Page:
receiving timing information for the parallel components and their input components, the input components for each parallel component providing direct or indirect input to each parallel component;
ascertaining whether performing each of the parallel components and their input components in separate threads or in one thread is faster for a multi-core or multi-processor computing device based on the timing information and a time needed for the computing device to switch between threads; and
allocating separate threads to the parallel components and their input components if performing the separate threads in parallel is faster than performing the one thread.
17. A method as recited in claim 16, wherein the timing information comprises likely processing resource usage for the parallel components and their input components.
18. One or more computer-readable memory having computer-readable instructions encoded therein that, when executed by one or more processors, configure a computer to perform operations comprising:
receiving topology information indicating input/output characteristics of components of a multimedia pipeline comprising two or more end components, including whether a particular component passes data to a single other component or more than one other component; and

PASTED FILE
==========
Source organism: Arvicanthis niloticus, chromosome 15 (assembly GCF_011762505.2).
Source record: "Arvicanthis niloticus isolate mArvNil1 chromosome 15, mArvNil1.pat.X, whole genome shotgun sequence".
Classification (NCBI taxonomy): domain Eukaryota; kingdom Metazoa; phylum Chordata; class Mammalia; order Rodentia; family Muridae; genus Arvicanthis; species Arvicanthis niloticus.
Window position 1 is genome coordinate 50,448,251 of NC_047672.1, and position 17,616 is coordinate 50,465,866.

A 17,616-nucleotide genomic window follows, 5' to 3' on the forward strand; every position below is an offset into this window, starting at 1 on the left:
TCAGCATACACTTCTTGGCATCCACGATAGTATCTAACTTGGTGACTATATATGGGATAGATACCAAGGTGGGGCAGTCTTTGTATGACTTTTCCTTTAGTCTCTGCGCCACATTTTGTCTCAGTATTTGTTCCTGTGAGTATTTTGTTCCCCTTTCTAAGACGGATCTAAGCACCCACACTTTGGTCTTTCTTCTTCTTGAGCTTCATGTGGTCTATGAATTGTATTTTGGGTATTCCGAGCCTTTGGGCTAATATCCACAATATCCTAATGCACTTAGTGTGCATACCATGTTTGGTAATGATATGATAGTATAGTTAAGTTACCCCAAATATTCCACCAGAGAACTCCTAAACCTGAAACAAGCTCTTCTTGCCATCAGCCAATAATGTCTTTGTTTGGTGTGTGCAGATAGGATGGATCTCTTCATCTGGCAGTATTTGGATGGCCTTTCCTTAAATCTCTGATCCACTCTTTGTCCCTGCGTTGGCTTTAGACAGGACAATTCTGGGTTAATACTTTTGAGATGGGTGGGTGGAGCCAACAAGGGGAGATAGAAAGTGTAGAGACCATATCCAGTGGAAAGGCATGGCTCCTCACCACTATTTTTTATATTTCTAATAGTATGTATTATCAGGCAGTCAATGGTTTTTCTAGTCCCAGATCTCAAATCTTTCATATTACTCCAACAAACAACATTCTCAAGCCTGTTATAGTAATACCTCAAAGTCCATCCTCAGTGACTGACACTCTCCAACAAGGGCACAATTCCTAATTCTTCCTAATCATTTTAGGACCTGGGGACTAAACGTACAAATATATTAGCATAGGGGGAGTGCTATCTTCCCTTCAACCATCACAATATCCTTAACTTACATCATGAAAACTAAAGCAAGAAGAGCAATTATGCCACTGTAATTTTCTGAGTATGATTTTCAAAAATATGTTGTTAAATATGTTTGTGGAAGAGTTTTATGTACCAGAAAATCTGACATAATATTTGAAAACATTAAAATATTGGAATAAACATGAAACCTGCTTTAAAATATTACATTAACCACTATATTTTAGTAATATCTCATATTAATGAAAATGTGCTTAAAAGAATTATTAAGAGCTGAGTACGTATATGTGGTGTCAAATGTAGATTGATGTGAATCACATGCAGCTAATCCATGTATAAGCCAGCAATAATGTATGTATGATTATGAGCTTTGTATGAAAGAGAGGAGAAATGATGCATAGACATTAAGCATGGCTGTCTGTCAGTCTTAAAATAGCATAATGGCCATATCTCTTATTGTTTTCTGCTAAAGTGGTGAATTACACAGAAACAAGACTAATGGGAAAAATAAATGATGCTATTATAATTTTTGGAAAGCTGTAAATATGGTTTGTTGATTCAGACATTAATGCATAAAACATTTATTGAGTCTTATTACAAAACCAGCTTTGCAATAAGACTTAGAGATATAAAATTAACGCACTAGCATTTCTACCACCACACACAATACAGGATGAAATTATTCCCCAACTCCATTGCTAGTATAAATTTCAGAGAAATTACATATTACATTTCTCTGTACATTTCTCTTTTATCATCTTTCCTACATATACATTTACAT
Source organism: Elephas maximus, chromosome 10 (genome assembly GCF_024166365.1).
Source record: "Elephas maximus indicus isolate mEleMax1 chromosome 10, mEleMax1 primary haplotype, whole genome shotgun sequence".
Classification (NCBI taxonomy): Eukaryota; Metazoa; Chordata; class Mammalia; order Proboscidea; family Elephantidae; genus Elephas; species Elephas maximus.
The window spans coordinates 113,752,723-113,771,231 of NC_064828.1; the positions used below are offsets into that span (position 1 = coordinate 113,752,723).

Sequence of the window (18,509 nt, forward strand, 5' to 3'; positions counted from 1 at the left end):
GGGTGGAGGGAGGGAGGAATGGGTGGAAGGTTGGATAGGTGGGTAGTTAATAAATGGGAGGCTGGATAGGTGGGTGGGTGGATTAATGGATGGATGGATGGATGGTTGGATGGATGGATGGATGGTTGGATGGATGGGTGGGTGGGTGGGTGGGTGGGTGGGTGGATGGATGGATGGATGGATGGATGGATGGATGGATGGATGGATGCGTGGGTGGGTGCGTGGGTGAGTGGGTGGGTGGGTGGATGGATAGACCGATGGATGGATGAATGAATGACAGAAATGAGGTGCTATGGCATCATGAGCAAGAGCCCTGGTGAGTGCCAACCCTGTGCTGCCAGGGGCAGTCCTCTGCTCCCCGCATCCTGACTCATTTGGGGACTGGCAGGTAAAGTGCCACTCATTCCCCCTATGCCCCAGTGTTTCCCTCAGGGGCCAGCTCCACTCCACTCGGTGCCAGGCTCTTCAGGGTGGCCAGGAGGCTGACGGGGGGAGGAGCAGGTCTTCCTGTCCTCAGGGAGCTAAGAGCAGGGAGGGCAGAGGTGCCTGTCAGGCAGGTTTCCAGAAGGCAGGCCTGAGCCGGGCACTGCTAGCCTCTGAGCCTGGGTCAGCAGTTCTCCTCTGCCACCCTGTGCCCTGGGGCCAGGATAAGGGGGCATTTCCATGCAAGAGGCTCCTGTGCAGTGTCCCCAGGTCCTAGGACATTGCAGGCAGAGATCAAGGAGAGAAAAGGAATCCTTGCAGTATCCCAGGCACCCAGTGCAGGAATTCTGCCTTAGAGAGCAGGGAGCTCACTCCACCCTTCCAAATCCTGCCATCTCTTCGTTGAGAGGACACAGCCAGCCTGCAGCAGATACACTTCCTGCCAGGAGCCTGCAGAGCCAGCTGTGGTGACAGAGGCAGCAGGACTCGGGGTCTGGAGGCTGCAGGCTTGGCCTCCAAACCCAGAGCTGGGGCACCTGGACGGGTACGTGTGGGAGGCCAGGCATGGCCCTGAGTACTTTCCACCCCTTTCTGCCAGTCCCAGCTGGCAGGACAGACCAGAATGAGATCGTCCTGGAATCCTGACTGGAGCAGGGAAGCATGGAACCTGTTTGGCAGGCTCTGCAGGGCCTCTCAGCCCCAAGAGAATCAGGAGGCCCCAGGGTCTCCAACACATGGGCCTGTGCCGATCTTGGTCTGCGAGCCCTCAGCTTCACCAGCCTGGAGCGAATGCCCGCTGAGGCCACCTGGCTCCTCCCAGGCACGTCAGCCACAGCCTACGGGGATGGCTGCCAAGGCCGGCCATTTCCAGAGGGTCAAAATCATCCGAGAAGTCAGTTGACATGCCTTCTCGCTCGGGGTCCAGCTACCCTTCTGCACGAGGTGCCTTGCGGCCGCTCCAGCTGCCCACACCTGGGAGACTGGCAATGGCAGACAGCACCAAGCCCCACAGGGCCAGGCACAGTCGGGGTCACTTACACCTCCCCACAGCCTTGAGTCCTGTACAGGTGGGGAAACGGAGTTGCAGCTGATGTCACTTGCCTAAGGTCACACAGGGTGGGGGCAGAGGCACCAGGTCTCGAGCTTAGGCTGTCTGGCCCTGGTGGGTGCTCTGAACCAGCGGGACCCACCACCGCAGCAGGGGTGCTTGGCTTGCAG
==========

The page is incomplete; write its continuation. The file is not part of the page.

ascertaining which end components have an overlapping input with that of another of the end components to provide one or more sets of overlapping-input end components and one or more non-overlapping-input end components,
allocating, by the one or more processors, multiple threads for the components of the multimedia pipeline based on the topology information, the allocating comprising:
allocating a thread to each set of the overlapping-input end components and all components providing a direct or indirect input to any of the overlapping-input end components of that set; and
allocating a thread to each of the non-overlapping-input end components and all components providing a direct or indirect input to each of the non-overlapping input end components.
19. A system comprising:
a processor;
a memory coupled to the processor, the memory having computer-executable instructions encoded thereon that when executed configure the processor to perform operations comprising:
receiving topology information indicating input/output characteristics of components of a multimedia pipeline comprising two or more end components, including whether a particular component passes data to a single other component or more than one other component; and
ascertaining which end components have an overlapping input with that of another of the end components to provide one or more sets of overlapping-input end components and one or more non-overlapping-input end components,